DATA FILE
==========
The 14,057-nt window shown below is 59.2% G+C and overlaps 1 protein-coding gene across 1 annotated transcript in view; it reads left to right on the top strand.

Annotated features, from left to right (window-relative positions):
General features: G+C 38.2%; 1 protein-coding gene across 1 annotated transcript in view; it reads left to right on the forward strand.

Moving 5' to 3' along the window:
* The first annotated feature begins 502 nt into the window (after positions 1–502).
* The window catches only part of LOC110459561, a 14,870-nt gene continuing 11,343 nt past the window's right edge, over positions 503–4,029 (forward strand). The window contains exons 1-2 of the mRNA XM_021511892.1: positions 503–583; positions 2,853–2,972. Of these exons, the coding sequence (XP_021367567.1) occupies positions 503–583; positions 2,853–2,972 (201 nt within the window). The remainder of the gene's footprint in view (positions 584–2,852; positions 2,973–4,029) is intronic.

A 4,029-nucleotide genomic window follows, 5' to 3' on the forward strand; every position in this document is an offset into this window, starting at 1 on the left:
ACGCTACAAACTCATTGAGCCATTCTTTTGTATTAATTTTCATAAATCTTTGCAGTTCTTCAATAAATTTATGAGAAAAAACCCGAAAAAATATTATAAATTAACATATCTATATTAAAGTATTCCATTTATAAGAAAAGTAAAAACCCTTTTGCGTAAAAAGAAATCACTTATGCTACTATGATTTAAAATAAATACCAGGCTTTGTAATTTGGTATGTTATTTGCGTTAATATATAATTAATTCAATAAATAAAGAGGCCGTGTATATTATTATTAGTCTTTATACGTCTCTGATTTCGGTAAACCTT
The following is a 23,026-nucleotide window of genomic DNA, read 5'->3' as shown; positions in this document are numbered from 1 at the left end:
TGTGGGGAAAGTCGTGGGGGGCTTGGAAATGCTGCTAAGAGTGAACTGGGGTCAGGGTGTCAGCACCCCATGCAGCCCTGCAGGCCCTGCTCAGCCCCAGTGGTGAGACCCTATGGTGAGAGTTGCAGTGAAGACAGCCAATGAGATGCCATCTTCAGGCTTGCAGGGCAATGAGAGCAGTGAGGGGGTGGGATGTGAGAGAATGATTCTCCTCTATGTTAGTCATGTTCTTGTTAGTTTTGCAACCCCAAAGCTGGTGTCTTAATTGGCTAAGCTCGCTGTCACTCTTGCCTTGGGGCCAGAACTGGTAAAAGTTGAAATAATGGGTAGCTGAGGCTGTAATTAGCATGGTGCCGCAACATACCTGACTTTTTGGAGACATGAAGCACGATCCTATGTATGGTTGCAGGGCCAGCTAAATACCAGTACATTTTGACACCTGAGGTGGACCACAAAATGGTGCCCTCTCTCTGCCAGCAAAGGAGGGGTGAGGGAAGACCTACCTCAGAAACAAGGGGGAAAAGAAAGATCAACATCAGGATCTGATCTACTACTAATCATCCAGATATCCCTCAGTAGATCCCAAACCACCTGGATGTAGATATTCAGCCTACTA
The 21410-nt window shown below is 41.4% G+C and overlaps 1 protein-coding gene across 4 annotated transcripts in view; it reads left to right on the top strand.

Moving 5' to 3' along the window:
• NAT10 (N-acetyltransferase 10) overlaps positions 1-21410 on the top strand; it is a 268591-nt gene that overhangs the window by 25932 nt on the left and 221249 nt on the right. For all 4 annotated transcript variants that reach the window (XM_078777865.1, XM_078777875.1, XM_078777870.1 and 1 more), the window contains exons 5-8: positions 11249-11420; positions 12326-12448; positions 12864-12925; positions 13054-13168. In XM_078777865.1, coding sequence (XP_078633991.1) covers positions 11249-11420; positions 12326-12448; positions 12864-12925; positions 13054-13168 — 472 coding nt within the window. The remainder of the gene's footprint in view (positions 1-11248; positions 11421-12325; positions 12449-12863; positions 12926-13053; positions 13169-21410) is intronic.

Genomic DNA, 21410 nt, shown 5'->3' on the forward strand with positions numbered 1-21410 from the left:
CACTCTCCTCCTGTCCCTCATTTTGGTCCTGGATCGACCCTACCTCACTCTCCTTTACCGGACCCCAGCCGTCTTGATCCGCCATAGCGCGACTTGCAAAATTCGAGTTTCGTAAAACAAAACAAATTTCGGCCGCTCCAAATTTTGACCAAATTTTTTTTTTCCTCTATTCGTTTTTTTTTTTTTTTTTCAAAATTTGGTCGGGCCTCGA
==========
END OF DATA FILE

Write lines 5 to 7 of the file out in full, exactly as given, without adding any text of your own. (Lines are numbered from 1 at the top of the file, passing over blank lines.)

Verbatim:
* The first annotated feature begins 502 nt into the window (after positions 1–502).
* The window catches only part of LOC110459561, a 14,870-nt gene continuing 11,343 nt past the window's right edge, over positions 503–4,029 (forward strand). The window contains exons 1-2 of the mRNA XM_021511892.1: positions 503–583; positions 2,853–2,972. Of these exons, the coding sequence (XP_021367567.1) occupies positions 503–583; positions 2,853–2,972 (201 nt within the window). The remainder of the gene's footprint in view (positions 584–2,852; positions 2,973–4,029) is intronic.

A 4,029-nucleotide genomic window follows, 5' to 3' on the forward strand; every position in this document is an offset into this window, starting at 1 on the left: